Ashbourne Estate Agents

Survey Reveals the Private Rental Sector Compares Favourably With Social Housing Among Tenants

Share this article

According to the most recent government survey, tenants in the UK who occupy private rented accommodation are, on average, more satisfied with their homes than those living in the social housing sector.

In news that will be pleasing to many landlords in the Portsmouth region, the English Housing Survey – an annual report produced by the government – 82 per cent of residents are satisfied with the quality of the accommodation their landlords provide. This is more than the proportion of social tenants who responded positively about their accommodation. For many, this represents something of a sea change in popular opinion, where some private landlords have historically been viewed as providing lower quality accommodation than can be found in social housing schemes.

The rates of dissatisfaction among tenants in England are also noteworthy in the report. In the private rented sector, approximately ten per cent of respondents claimed that the quality of their accommodation was unsatisfactory. This compares with 13 per cent of social housing tenants who complained that they were dissatisfied with their living quarters. In addition, over two thirds of privately renting tenants said that they were satisfied with their tenure status. This last statistic is particularly interesting for private landlords who sometimes feel the need to defend themselves against the claim that their accommodation is offered with a tenure that is less secure than that which is found in the social housing sector. In fact, the survey notes that the average length of time that private tenants remain in a tenancy is on the rise and currently stands at in excess of four years.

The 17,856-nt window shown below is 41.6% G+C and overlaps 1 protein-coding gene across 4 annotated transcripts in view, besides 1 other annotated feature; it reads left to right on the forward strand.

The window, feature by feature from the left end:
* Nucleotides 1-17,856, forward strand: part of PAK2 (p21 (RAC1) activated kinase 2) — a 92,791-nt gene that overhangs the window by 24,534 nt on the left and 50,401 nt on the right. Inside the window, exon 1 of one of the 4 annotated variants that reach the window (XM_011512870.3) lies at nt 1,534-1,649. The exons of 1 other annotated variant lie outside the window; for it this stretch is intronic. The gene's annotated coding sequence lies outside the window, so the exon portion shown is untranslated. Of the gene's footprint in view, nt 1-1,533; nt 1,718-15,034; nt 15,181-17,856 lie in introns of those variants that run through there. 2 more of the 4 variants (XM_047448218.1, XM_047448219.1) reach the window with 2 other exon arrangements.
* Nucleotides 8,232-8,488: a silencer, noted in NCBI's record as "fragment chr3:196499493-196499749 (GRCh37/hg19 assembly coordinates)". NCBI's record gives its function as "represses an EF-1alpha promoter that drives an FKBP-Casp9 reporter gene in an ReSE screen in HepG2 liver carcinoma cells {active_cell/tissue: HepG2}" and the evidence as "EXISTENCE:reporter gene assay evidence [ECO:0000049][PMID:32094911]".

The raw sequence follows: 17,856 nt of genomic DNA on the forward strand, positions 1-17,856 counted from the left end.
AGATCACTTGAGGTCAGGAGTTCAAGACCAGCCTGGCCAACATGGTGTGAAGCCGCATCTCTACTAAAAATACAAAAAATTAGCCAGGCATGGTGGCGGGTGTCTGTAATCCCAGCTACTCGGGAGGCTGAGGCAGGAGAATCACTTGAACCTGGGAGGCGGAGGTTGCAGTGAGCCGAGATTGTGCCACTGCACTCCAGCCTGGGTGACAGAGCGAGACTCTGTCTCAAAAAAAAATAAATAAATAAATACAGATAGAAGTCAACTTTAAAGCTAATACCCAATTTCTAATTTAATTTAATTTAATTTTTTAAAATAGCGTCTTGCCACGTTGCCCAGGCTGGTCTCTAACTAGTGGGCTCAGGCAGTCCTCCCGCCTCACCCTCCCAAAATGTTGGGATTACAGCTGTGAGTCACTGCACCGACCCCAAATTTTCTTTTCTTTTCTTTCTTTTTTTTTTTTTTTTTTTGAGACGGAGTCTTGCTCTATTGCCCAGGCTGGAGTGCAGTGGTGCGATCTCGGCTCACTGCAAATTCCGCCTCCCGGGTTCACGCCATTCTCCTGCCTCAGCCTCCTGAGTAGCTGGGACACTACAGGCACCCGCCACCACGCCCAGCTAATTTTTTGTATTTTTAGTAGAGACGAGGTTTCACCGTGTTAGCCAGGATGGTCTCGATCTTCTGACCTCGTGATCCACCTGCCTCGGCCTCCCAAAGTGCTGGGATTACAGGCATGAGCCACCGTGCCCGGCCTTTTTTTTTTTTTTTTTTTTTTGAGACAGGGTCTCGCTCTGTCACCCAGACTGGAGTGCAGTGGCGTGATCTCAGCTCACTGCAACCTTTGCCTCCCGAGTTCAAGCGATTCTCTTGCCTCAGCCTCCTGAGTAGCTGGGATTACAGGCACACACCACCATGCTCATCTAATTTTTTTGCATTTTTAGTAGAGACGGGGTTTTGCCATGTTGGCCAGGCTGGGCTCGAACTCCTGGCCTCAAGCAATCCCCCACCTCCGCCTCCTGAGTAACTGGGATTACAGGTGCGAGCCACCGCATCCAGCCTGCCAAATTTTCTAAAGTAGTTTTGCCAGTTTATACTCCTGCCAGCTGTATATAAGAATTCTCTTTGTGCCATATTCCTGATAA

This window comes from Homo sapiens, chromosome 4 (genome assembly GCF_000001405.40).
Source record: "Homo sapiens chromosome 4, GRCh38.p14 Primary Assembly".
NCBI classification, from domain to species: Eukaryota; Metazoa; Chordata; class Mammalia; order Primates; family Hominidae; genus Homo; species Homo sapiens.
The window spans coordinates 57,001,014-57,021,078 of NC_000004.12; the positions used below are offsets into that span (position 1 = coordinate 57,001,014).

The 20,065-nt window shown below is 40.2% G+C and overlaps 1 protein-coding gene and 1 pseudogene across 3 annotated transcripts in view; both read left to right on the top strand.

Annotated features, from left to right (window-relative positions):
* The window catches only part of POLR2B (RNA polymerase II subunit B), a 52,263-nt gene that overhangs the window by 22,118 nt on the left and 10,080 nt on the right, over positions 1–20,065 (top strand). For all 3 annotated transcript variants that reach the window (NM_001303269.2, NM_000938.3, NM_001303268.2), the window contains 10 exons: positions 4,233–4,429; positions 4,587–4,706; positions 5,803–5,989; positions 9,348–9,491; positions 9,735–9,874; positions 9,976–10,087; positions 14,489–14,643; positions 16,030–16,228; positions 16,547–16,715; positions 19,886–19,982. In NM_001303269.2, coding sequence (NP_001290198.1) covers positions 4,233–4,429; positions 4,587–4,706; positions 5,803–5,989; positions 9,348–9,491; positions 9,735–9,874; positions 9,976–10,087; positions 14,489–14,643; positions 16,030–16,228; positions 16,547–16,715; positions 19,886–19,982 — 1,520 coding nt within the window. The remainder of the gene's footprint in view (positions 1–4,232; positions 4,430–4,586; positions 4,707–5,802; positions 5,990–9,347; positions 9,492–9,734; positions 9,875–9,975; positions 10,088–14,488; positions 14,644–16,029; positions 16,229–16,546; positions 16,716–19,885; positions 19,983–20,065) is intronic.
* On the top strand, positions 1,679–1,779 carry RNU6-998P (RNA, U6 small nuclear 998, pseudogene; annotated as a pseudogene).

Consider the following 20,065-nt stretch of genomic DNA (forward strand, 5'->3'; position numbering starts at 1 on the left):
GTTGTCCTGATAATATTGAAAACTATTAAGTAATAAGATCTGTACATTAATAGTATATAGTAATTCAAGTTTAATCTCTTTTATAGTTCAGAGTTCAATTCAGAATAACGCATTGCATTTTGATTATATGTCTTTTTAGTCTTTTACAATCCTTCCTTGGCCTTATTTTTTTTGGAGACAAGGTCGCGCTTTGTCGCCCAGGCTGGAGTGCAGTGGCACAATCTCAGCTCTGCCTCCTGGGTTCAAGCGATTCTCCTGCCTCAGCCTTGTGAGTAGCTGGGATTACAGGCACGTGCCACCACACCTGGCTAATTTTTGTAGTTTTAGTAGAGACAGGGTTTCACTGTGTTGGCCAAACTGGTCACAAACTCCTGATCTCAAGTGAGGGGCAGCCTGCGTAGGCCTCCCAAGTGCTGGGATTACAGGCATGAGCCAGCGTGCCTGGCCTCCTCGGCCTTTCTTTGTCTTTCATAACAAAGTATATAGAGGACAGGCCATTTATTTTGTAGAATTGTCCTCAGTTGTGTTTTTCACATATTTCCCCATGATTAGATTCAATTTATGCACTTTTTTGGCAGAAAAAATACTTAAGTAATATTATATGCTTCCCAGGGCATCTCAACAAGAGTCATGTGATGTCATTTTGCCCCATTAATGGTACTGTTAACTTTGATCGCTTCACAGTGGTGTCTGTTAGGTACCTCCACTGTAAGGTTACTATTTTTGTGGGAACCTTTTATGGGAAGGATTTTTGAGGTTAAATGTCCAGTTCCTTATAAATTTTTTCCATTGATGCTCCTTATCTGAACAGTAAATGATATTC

The survey also reveals another statistic that private landlords in England can be proud of. With growing average rental charges of the last few years, it is possible to overestimate the degree to which private tenants are forced out of tenancies due to financial pressures. In fact, the report states that 73 per cent of tenants in private accommodation left their current tenancy simply because they were ready to. Interestingly, just a tiny proportion – only two per cent, according to the survey – left their tenancy due to rental increases imposed upon them by their landlord. Of the 787,000 private tenants who moved out of their home in the last year, just 86,600 did so because they had been asked to by their landlord or letting agent.

In another section of the survey there is more good news for private landlords who are sometimes unfairly represented in the media as being poor when it comes to repairs and maintenance issues. The report states that by far the majority of private tenants are satisfied by the level of maintenance works undertaken in their accommodation. Over 71 per cent of respondents to the survey said that they were happy with their landlords in this area.

Nevertheless, renting is still not as popular as becoming an owner occupier. The England-wide study reveals that just over a fifth of tenants are happy with remaining tenants in the long-term. By far the majority of peopled in rented accommodation would prefer to move into a home they own themselves. What is preventing them from doing so appears to be nothing more than the high cost of housing in the UK, a particularly acute problem in the south east of England. This is something that appears to be a generational issue. The number of renters aged between 25 and 34 years of age has doubled in the last ten years, the survey reveals.

Finally, it is worth mentioning just how large the private rented sector in England has become. According to the survey, there are some 4.4 million homes in the country which are owned by private sector landlords. This figure compares with just 3.8 million homes which are either run by social housing associations or local authorities. Without private landlords, even those with just a few properties in their portfolios, the country’s renters would have very few options available to them.